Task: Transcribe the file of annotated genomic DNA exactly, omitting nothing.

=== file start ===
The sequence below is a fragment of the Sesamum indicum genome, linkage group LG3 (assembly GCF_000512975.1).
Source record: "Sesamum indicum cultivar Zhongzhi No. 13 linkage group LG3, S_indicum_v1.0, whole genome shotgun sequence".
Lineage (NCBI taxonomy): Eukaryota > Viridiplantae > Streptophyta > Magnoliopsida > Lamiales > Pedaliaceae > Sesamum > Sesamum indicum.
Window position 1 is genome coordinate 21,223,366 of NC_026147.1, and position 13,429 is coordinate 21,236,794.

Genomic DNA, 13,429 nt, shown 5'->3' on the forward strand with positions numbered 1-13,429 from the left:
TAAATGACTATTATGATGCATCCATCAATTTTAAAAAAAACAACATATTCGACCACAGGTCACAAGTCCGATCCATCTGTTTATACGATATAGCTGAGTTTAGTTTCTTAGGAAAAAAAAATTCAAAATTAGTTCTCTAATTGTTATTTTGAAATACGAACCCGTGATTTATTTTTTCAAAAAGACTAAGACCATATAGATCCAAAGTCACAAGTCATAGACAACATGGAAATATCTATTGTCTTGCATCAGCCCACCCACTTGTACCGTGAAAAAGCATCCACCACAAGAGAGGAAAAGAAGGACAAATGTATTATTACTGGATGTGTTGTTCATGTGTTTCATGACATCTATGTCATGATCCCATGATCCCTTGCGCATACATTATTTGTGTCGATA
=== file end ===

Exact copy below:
The sequence below is a fragment of the Sesamum indicum genome, linkage group LG3 (assembly GCF_000512975.1).
Source record: "Sesamum indicum cultivar Zhongzhi No. 13 linkage group LG3, S_indicum_v1.0, whole genome shotgun sequence".
Lineage (NCBI taxonomy): Eukaryota > Viridiplantae > Streptophyta > Magnoliopsida > Lamiales > Pedaliaceae > Sesamum > Sesamum indicum.
Window position 1 is genome coordinate 21,223,366 of NC_026147.1, and position 13,429 is coordinate 21,236,794.

Genomic DNA, 13,429 nt, shown 5'->3' on the forward strand with positions numbered 1-13,429 from the left:
TAAATGACTATTATGATGCATCCATCAATTTTAAAAAAAACAACATATTCGACCACAGGTCACAAGTCCGATCCATCTGTTTATACGATATAGCTGAGTTTAGTTTCTTAGGAAAAAAAAATTCAAAATTAGTTCTCTAATTGTTATTTTGAAATACGAACCCGTGATTTATTTTTTCAAAAAGACTAAGACCATATAGATCCAAAGTCACAAGTCATAGACAACATGGAAATATCTATTGTCTTGCATCAGCCCACCCACTTGTACCGTGAAAAAGCATCCACCACAAGAGAGGAAAAGAAGGACAAATGTATTATTACTGGATGTGTTGTTCATGTGTTTCATGACATCTATGTCATGATCCCATGATCCCTTGCGCATACATTATTTGTGTCGATA